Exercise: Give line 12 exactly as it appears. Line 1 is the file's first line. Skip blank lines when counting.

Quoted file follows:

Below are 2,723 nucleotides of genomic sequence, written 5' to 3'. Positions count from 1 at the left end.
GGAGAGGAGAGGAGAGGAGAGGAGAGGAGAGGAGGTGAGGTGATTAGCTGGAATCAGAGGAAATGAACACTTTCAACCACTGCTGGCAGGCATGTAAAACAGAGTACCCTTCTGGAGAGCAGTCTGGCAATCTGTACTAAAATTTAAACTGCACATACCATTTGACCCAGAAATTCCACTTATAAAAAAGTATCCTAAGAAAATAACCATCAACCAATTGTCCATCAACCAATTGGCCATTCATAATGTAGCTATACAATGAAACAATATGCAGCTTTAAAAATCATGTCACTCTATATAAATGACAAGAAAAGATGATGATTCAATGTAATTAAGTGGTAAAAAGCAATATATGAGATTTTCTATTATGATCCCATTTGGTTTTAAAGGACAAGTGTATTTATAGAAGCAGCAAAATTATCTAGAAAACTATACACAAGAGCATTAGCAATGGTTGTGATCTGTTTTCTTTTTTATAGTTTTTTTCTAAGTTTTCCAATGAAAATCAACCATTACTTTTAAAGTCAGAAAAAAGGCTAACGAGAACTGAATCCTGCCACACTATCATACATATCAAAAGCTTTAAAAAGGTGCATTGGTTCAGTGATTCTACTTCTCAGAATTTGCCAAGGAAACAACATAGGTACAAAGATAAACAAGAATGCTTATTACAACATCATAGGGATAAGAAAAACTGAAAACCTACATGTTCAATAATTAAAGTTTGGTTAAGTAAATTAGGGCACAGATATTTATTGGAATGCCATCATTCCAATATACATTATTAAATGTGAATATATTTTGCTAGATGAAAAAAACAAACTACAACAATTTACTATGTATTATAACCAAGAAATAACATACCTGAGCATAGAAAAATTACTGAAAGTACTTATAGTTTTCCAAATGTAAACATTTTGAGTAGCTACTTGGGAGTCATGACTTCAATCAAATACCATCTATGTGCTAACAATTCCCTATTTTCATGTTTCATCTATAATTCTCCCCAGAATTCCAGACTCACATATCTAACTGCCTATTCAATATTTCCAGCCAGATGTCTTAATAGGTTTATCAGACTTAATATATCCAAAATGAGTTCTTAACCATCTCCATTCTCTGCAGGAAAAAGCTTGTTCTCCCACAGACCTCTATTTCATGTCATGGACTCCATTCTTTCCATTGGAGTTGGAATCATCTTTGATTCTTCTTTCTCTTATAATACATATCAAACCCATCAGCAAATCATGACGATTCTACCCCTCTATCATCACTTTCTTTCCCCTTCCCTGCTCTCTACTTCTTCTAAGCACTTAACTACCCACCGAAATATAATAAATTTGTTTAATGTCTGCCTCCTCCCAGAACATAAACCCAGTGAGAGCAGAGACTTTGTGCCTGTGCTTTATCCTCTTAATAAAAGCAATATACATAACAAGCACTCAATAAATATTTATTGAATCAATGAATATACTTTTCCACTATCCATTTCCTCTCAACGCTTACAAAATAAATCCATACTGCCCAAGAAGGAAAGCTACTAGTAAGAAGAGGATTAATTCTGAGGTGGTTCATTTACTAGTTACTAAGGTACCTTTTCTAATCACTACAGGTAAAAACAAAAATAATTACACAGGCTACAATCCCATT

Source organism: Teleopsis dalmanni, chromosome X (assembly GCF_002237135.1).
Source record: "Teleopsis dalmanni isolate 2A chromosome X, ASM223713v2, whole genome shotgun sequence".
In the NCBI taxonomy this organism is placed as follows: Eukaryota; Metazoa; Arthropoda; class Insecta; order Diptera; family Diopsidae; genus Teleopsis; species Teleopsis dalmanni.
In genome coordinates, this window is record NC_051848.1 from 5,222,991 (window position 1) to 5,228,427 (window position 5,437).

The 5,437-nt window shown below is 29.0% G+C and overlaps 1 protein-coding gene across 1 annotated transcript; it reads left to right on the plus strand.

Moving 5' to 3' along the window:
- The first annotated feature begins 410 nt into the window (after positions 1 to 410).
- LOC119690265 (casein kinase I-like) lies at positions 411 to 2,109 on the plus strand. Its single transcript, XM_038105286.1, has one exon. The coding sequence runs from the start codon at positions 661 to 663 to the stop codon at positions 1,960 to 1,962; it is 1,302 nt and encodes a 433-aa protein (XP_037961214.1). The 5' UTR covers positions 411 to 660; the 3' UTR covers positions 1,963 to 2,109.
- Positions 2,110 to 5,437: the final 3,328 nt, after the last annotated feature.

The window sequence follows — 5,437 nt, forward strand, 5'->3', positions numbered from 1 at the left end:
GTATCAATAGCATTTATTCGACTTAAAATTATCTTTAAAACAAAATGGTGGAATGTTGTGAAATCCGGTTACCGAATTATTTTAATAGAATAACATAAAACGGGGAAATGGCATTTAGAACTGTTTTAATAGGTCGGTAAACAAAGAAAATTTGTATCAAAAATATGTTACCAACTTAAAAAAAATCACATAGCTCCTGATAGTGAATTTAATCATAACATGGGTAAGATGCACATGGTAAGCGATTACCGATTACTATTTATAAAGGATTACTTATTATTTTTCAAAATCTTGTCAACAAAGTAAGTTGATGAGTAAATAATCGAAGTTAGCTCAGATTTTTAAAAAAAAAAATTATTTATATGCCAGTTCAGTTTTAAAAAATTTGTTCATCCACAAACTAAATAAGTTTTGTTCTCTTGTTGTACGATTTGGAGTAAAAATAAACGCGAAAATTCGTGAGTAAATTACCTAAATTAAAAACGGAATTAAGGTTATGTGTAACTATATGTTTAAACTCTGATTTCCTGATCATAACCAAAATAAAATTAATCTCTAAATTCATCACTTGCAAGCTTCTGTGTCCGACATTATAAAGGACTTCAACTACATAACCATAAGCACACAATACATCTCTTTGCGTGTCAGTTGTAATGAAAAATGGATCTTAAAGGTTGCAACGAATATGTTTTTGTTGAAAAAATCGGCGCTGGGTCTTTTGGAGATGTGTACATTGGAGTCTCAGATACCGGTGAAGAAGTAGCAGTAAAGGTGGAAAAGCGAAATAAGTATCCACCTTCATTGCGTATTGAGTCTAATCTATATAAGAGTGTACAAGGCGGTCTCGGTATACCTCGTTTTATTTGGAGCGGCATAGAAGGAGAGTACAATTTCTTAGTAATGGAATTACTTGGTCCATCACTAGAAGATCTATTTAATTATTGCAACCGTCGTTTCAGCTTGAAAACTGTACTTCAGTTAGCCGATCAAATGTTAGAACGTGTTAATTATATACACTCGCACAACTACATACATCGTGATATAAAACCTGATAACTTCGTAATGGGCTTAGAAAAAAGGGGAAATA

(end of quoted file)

The window sequence follows — 5,437 nt, forward strand, 5'->3', positions numbered from 1 at the left end: